Furthermore, art historians note that many of Vermeer’s tableaux are painted against the same background, presumably in the same room, lending credence to the theory that a pinhole camera must have been set up.
There is substantial dispute around the idea that Vermeer used any type of lenses or focusing devices in executing his paintings despite many of his artistic touches – the way shadows fall and the level of detail in such minute components as scrollwork or individual curls on a subject’s head would be nearly impossible to render if seen only through the naked eye.
Tim Jenison set out to prove this theory by recreating some of Vermeer’s more famous works using various optical tricks such as camera lucida and a concave mirror.
You can see his results in the documentary film Tim’s Vermeer.
Like in other pieces, Vermeer painted a preoccupied woman contrasting the freedom of outside with the traditional rules inside.
Autumn Rhythm (Number 30) by Jackson Pollock
Autumn Rhythm (Number 30), is an enamel paint on canvas by Jackson Pollock, an American abstract expressionist painter. This influential contemporary artist created over 700 pieces!
Here are some of his other great works:
- Untitled (Naked Man with Knife), 1938-1940
- Mural, 1943
- Number 5, 1948
- One: Number 31, 1950
- Number 1 (Lavender Mist), 1950
- Blue Poles: Number 11, 1952
- Convergence, 1952
- The Deep, 1953
- White Light, 1954
By the time he created this work, Jackson Pollock was already profoundly alcoholic. Violently lashing out was de rigeur for this temperamental artist; indeed, some say that he attacked his canvases rather than painted them.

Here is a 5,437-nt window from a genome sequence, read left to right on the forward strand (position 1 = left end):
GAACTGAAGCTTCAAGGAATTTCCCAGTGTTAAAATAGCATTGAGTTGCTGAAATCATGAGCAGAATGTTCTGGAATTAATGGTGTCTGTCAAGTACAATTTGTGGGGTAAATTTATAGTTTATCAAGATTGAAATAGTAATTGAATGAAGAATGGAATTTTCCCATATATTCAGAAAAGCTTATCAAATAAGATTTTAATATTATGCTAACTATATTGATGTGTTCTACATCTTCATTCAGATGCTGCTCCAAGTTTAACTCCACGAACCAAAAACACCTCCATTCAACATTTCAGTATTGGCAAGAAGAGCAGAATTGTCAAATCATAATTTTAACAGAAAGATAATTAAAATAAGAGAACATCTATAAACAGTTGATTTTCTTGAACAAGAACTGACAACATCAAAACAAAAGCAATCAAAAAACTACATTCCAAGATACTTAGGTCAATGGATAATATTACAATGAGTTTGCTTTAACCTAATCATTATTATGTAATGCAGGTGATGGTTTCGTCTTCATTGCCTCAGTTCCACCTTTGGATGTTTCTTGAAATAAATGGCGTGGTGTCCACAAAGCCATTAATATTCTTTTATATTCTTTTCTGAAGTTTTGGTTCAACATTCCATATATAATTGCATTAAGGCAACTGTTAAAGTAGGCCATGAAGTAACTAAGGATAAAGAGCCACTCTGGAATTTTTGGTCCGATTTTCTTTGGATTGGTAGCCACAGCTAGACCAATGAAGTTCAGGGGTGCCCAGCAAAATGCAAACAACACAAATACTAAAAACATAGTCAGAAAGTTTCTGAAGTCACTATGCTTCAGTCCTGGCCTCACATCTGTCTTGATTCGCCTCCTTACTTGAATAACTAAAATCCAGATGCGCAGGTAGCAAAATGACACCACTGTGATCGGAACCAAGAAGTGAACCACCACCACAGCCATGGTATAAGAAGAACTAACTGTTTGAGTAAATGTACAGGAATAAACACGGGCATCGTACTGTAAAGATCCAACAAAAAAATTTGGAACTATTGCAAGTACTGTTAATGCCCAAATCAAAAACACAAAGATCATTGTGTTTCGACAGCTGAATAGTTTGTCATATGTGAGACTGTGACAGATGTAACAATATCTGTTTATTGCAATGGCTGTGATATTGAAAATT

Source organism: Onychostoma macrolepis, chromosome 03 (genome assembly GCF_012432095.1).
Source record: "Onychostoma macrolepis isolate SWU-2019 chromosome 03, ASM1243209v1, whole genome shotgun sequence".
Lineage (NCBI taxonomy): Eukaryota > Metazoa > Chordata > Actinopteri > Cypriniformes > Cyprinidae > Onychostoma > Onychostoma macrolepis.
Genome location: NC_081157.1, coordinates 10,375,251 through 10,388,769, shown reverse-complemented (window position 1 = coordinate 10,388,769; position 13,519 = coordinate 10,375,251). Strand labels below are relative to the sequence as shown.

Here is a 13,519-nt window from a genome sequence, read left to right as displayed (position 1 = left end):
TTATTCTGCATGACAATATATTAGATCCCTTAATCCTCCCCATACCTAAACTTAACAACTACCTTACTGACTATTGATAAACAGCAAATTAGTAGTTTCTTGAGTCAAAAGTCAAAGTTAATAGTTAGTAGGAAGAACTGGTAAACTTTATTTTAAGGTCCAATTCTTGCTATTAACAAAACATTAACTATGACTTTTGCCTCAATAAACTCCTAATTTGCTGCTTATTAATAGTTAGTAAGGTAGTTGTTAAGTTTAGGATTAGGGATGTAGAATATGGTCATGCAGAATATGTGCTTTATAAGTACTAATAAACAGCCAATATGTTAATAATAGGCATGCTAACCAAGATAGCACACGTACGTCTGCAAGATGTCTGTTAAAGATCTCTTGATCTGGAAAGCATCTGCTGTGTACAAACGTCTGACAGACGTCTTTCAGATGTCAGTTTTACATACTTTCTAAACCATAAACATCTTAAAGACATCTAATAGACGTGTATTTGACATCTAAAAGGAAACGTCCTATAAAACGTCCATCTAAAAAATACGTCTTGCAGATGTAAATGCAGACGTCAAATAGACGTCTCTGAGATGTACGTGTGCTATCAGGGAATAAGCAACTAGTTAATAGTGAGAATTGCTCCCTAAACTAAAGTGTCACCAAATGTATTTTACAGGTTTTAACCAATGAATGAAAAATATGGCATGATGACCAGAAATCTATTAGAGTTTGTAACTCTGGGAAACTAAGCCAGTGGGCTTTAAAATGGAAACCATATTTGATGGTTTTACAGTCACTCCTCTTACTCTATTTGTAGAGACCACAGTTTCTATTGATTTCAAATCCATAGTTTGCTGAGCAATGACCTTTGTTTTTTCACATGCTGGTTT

His style was wholly physical. Whereas most painters stand placidly in front of their easel, palette in hand and meting out brushstrokes with admirable economy, Pollock danced around his canvases in a frenzied display, almost as though the need to create possessed him entirely and fought its way out of his every pore.
His tortured soul matched his tortured execution and the seeming tranquillity left behind on those large, untreated canvases might be thought of as the calm after the storm.
While his technique is often the focus, Autumn Rhythm seems to express anger. It may well be because Mr Pollock was at his most frenetic when he painted it, only six years before his death in a car crash.
We could have mentioned the other artists on display in the MET like Gauguin, Kandinsky, Caillebotte, Sisley, Corot, Géricault, Seurat, or even Watteau.
Would you like to visit the Metropolitan Musem of Art?
If you can't, don't forget that you can see impressionist paintings online or visit museums nearer to home.